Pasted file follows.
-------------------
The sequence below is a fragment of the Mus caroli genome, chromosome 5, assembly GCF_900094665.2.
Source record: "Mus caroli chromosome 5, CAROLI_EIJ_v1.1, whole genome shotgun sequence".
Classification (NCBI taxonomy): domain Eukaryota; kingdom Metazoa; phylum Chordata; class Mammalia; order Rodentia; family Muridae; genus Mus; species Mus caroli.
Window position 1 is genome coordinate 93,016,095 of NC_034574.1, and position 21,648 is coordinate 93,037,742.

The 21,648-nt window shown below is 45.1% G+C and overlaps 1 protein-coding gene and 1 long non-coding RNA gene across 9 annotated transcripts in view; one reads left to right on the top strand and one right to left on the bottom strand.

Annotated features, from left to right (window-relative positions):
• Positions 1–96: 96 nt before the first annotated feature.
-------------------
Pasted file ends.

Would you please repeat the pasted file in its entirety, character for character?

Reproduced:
The sequence below is a fragment of the Mus caroli genome, chromosome 5, assembly GCF_900094665.2.
Source record: "Mus caroli chromosome 5, CAROLI_EIJ_v1.1, whole genome shotgun sequence".
Classification (NCBI taxonomy): domain Eukaryota; kingdom Metazoa; phylum Chordata; class Mammalia; order Rodentia; family Muridae; genus Mus; species Mus caroli.
Window position 1 is genome coordinate 93,016,095 of NC_034574.1, and position 21,648 is coordinate 93,037,742.

The 21,648-nt window shown below is 45.1% G+C and overlaps 1 protein-coding gene and 1 long non-coding RNA gene across 9 annotated transcripts in view; one reads left to right on the top strand and one right to left on the bottom strand.

Annotated features, from left to right (window-relative positions):
• Positions 1–96: 96 nt before the first annotated feature.